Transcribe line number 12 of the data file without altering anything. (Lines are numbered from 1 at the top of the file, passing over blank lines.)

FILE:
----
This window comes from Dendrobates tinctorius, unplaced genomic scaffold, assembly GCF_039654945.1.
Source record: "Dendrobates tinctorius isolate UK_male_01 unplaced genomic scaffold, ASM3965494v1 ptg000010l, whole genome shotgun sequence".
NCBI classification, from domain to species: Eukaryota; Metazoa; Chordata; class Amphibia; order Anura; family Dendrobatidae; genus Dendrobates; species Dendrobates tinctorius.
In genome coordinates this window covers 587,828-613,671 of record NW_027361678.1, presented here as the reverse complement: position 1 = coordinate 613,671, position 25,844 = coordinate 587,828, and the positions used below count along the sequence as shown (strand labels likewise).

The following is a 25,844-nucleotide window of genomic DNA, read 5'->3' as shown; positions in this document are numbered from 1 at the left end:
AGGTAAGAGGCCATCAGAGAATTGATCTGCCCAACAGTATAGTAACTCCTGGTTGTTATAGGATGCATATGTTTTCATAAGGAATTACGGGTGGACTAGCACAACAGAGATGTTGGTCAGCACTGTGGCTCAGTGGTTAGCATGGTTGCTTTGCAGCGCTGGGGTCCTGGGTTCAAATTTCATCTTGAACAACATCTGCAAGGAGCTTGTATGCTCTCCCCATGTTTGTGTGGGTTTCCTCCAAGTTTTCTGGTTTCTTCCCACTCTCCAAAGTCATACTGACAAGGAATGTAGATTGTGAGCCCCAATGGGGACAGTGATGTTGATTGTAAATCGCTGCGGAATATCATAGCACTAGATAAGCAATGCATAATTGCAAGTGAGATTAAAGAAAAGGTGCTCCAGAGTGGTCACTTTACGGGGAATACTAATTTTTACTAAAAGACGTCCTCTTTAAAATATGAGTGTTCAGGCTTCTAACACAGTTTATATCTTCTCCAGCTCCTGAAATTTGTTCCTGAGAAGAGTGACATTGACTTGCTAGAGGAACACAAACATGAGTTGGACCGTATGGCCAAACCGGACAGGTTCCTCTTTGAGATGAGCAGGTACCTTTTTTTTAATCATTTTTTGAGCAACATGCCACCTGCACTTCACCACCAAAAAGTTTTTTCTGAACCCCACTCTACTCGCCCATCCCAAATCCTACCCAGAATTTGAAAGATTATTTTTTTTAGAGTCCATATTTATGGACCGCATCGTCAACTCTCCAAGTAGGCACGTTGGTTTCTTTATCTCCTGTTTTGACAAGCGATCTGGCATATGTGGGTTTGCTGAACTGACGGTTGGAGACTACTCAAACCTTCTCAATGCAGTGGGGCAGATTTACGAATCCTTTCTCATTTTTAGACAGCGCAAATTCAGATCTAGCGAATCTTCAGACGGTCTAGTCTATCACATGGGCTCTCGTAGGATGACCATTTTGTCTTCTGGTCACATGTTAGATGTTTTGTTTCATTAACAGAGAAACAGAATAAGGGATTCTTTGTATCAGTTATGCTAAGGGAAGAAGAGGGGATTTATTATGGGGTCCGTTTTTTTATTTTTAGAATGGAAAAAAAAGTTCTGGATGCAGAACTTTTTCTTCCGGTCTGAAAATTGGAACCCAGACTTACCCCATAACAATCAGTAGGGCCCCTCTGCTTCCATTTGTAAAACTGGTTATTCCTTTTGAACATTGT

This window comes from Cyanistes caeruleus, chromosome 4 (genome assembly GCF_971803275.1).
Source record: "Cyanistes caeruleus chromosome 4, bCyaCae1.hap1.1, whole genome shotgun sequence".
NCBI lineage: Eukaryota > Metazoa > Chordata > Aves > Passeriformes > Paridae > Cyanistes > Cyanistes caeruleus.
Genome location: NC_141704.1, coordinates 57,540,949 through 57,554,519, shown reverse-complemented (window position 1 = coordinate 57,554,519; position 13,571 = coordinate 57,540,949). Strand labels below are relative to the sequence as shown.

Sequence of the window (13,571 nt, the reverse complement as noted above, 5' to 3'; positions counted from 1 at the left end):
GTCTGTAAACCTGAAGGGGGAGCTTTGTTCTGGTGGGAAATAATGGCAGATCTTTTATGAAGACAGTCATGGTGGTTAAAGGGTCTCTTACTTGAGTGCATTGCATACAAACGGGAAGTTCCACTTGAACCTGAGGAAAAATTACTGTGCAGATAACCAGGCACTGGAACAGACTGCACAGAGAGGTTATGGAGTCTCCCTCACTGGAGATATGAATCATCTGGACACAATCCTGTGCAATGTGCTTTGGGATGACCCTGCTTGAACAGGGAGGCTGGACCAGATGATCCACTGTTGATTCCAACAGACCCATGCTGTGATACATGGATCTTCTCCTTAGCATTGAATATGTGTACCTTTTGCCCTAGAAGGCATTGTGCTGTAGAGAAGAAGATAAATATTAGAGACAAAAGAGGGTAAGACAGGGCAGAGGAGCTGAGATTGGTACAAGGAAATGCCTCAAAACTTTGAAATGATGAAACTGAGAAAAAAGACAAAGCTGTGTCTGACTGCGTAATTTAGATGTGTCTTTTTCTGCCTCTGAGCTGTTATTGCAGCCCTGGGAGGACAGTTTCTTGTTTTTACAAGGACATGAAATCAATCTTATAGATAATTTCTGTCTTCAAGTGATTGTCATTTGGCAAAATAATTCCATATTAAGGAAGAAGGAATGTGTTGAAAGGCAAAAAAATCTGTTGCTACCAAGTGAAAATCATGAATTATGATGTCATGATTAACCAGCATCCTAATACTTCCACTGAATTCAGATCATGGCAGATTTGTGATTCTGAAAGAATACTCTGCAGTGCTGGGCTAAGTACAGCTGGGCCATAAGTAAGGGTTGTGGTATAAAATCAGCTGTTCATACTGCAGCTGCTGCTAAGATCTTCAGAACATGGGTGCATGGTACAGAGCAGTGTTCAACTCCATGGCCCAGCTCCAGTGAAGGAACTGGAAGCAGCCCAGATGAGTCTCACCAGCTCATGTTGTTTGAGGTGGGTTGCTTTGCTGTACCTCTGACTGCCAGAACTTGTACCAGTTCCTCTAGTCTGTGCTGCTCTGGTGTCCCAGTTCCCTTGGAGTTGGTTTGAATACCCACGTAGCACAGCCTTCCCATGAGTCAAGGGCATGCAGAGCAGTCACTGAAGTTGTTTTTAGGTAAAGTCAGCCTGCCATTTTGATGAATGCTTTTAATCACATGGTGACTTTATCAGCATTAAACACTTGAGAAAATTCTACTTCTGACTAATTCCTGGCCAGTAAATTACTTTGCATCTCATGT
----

GTCTGTAAACCTGAAGGGGGAGCTTTGTTCTGGTGGGAAATAATGGCAGATCTTTTATGAAGACAGTCATGGTGGTTAAAGGGTCTCTTACTTGAGTGCATTGCATACAAACGGGAAGTTCCACTTGAACCTGAGGAAAAATTACTGTGCAGATAACCAGGCACTGGAACAGACTGCACAGAGAGGTTATGGAGTCTCCCTCACTGGAGATATGAATCATCTGGACACAATCCTGTGCAATGTGCTTTGGGATGACCCTGCTTGAACAGGGAGGCTGGACCAGATGATCCACTGTTGATTCCAACAGACCCATGCTGTGATACATGGATCTTCTCCTTAGCATTGAATATGTGTACCTTTTGCCCTAGAAGGCATTGTGCTGTAGAGAAGAAGATAAATATTAGAGACAAAAGAGGGTAAGACAGGGCAGAGGAGCTGAGATTGGTACAAGGAAATGCCTCAAAACTTTGAAATGATGAAACTGAGAAAAAAGACAAAGCTGTGTCTGACTGCGTAATTTAGATGTGTCTTTTTCTGCCTCTGAGCTGTTATTGCAGCCCTGGGAGGACAGTTTCTTGTTTTTACAAGGACATGAAATCAATCTTATAGATAATTTCTGTCTTCAAGTGATTGTCATTTGGCAAAATAATTCCATATTAAGGAAGAAGGAATGTGTTGAAAGGCAAAAAAATCTGTTGCTACCAAGTGAAAATCATGAATTATGATGTCATGATTAACCAGCATCCTAATACTTCCACTGAATTCAGATCATGGCAGATTTGTGATTCTGAAAGAATACTCTGCAGTGCTGGGCTAAGTACAGCTGGGCCATAAGTAAGGGTTGTGGTATAAAATCAGCTGTTCATACTGCAGCTGCTGCTAAGATCTTCAGAACATGGGTGCATGGTACAGAGCAGTGTTCAACTCCATGGCCCAGCTCCAGTGAAGGAACTGGAAGCAGCCCAGATGAGTCTCACCAGCTCATGTTGTTTGAGGTGGGTTGCTTTGCTGTACCTCTGACTGCCAGAACTTGTACCAGTTCCTCTAGTCTGTGCTGCTCTGGTGTCCCAGTTCCCTTGGAGTTGGTTTGAATACCCACGTAGCACAGCCTTCCCATGAGTCAAGGGCATGCAGAGCAGTCACTGAAGTTGTTTTTAGGTAAAGTCAGCCTGCCATTTTGATGAATGCTTTTAATCACATGGTGACTTTATCAGCATTAAACACTTGAGAAAATTCTACTTCTGACTAATTCCTGGCCAGTAAATTACTTTGCATCTCATGT